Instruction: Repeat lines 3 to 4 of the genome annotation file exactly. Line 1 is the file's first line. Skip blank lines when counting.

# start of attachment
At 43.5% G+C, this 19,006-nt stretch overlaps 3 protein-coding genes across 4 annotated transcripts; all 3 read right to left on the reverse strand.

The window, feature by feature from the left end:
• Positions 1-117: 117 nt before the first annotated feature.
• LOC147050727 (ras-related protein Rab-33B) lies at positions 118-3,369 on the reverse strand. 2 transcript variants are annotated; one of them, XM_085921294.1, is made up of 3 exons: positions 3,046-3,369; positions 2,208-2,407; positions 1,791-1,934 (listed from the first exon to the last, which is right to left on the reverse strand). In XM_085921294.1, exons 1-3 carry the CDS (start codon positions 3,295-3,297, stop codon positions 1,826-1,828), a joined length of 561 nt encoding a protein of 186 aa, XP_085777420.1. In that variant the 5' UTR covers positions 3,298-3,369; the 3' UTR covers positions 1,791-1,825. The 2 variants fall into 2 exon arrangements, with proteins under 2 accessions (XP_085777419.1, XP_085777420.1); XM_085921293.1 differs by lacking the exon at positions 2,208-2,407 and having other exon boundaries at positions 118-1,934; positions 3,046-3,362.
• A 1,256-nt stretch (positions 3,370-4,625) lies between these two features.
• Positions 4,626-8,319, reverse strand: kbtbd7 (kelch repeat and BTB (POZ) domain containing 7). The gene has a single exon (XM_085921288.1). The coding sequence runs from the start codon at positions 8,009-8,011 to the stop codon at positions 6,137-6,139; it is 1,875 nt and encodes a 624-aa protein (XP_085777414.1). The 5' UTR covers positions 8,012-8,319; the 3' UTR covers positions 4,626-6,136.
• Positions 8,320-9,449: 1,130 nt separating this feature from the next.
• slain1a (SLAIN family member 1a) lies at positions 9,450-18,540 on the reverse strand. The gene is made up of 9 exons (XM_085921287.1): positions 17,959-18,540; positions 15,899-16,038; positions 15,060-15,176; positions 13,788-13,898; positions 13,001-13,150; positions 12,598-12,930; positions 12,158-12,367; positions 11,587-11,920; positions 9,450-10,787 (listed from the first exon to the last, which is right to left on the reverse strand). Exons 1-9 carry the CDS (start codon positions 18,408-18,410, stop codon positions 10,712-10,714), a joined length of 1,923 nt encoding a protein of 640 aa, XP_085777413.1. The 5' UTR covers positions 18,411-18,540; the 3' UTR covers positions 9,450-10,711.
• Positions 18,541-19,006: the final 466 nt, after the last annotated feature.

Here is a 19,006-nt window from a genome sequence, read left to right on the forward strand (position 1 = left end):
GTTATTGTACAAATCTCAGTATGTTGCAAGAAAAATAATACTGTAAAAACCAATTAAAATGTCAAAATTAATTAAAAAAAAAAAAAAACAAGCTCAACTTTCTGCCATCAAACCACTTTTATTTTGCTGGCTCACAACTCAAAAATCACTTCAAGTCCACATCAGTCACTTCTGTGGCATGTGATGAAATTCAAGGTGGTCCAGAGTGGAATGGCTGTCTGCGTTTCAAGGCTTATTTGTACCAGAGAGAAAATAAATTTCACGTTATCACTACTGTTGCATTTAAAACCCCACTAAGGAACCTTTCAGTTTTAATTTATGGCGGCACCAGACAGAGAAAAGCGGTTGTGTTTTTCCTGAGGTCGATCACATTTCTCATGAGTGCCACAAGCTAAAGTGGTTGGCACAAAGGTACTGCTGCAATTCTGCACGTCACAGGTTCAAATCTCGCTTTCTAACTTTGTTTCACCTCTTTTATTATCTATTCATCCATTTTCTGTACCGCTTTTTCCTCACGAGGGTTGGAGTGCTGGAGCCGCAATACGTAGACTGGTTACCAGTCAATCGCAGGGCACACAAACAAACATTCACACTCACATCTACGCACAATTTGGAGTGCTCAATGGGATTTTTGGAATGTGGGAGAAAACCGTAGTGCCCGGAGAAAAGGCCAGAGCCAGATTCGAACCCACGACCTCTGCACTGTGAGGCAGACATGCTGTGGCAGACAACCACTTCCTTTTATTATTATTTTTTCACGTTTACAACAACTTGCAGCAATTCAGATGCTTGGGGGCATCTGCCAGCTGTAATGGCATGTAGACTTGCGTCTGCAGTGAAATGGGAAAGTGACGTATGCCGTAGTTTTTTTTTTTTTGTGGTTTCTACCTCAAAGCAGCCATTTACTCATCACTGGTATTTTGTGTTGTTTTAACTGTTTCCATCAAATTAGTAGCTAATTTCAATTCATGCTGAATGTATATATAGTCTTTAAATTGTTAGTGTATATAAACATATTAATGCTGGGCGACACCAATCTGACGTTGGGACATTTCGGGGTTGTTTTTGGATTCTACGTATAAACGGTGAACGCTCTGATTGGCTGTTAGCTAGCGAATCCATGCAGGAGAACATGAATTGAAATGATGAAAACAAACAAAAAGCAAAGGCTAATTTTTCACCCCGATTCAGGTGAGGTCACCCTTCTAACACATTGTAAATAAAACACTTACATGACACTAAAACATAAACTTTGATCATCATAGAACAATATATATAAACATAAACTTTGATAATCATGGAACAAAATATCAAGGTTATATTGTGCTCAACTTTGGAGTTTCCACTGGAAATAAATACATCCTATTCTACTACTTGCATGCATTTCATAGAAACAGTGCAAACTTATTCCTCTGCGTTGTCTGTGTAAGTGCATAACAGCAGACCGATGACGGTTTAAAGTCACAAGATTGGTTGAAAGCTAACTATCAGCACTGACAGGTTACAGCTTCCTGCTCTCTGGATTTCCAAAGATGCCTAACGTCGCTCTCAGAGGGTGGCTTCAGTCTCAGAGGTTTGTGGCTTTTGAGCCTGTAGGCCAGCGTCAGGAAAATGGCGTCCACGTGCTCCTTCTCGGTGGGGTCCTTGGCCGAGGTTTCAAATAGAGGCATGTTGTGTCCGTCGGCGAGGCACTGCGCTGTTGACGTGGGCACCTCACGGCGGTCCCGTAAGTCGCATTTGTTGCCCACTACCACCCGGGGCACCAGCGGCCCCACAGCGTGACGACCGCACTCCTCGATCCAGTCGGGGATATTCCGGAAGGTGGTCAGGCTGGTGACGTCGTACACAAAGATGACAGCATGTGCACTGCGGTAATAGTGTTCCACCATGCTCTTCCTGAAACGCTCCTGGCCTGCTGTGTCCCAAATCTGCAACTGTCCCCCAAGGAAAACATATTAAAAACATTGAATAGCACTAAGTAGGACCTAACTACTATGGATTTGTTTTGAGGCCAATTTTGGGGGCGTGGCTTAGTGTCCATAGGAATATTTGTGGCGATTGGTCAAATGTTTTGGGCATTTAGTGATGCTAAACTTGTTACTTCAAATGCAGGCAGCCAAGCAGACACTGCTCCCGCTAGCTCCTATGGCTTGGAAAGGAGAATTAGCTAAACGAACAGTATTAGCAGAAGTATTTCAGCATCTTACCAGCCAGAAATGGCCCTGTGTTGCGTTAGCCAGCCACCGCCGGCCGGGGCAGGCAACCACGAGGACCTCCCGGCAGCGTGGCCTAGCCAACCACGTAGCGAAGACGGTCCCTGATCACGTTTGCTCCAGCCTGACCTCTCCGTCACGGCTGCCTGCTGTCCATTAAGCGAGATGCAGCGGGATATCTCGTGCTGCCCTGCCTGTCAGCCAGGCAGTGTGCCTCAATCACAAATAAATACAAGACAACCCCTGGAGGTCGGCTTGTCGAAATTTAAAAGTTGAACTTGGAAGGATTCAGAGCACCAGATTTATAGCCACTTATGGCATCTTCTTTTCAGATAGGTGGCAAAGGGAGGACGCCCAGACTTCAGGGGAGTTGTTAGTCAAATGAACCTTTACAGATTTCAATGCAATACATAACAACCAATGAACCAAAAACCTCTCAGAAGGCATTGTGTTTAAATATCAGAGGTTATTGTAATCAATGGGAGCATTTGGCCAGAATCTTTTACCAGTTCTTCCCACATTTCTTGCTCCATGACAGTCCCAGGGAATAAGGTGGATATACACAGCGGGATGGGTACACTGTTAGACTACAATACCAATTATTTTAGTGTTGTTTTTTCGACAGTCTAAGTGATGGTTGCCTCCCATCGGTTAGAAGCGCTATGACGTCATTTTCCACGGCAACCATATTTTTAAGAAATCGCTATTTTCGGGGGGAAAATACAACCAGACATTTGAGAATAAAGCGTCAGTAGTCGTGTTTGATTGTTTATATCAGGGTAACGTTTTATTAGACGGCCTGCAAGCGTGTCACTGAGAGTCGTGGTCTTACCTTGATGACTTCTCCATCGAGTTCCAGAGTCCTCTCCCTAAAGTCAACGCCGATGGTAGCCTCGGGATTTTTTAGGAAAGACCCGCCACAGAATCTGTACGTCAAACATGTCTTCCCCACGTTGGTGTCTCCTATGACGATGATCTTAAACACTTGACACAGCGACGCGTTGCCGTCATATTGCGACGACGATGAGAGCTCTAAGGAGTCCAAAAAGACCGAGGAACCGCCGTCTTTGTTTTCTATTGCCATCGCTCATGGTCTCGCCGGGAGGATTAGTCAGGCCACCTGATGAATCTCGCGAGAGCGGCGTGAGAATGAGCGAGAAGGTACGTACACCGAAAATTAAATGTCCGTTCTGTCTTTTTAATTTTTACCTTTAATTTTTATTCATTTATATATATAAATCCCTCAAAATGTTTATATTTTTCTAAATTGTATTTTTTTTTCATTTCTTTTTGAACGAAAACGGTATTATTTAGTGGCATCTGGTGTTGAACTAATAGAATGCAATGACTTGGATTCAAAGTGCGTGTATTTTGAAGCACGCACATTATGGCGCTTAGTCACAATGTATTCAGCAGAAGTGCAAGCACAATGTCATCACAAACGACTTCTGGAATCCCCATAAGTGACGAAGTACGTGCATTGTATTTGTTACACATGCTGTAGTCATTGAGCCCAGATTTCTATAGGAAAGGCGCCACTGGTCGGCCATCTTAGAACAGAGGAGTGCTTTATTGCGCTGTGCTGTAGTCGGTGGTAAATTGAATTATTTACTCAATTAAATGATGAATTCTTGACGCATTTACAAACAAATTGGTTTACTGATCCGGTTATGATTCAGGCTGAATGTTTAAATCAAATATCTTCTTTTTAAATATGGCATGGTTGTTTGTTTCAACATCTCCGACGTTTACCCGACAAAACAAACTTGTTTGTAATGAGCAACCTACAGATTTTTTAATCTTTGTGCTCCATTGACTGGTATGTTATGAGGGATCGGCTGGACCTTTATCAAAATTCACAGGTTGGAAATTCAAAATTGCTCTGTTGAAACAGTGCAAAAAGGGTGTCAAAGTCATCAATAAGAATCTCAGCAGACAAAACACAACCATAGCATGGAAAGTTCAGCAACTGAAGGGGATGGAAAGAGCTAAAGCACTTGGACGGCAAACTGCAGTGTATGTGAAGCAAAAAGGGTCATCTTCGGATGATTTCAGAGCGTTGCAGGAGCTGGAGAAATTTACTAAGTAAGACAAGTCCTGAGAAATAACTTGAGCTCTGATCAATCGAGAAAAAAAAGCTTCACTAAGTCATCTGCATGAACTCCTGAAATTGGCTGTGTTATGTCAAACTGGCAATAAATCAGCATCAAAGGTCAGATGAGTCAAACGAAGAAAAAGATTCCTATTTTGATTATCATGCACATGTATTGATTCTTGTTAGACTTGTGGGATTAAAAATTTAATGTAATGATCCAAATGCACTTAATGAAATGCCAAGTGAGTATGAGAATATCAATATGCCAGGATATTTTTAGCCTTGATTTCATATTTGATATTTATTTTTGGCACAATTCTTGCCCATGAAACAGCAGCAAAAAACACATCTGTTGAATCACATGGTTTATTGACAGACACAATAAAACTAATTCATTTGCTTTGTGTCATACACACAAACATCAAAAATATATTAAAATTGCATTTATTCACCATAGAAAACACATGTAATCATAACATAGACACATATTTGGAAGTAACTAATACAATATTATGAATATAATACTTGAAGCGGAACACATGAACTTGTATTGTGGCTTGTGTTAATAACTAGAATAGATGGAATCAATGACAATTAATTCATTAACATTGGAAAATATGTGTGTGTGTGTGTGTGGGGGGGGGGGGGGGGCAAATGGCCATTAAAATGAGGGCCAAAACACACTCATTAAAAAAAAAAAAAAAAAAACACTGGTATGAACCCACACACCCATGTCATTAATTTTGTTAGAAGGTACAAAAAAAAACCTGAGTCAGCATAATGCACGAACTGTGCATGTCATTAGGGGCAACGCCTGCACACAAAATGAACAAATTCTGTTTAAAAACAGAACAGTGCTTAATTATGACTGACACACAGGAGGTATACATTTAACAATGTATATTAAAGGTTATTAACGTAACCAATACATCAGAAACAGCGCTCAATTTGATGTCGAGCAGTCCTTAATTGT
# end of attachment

• Positions 1-117: 117 nt before the first annotated feature.
• LOC147050727 (ras-related protein Rab-33B) lies at positions 118-3,369 on the reverse strand. 2 transcript variants are annotated; one of them, XM_085921294.1, is made up of 3 exons: positions 3,046-3,369; positions 2,208-2,407; positions 1,791-1,934 (listed from the first exon to the last, which is right to left on the reverse strand). In XM_085921294.1, exons 1-3 carry the CDS (start codon positions 3,295-3,297, stop codon positions 1,826-1,828), a joined length of 561 nt encoding a protein of 186 aa, XP_085777420.1. In that variant the 5' UTR covers positions 3,298-3,369; the 3' UTR covers positions 1,791-1,825. The 2 variants fall into 2 exon arrangements, with proteins under 2 accessions (XP_085777419.1, XP_085777420.1); XM_085921293.1 differs by lacking the exon at positions 2,208-2,407 and having other exon boundaries at positions 118-1,934; positions 3,046-3,362.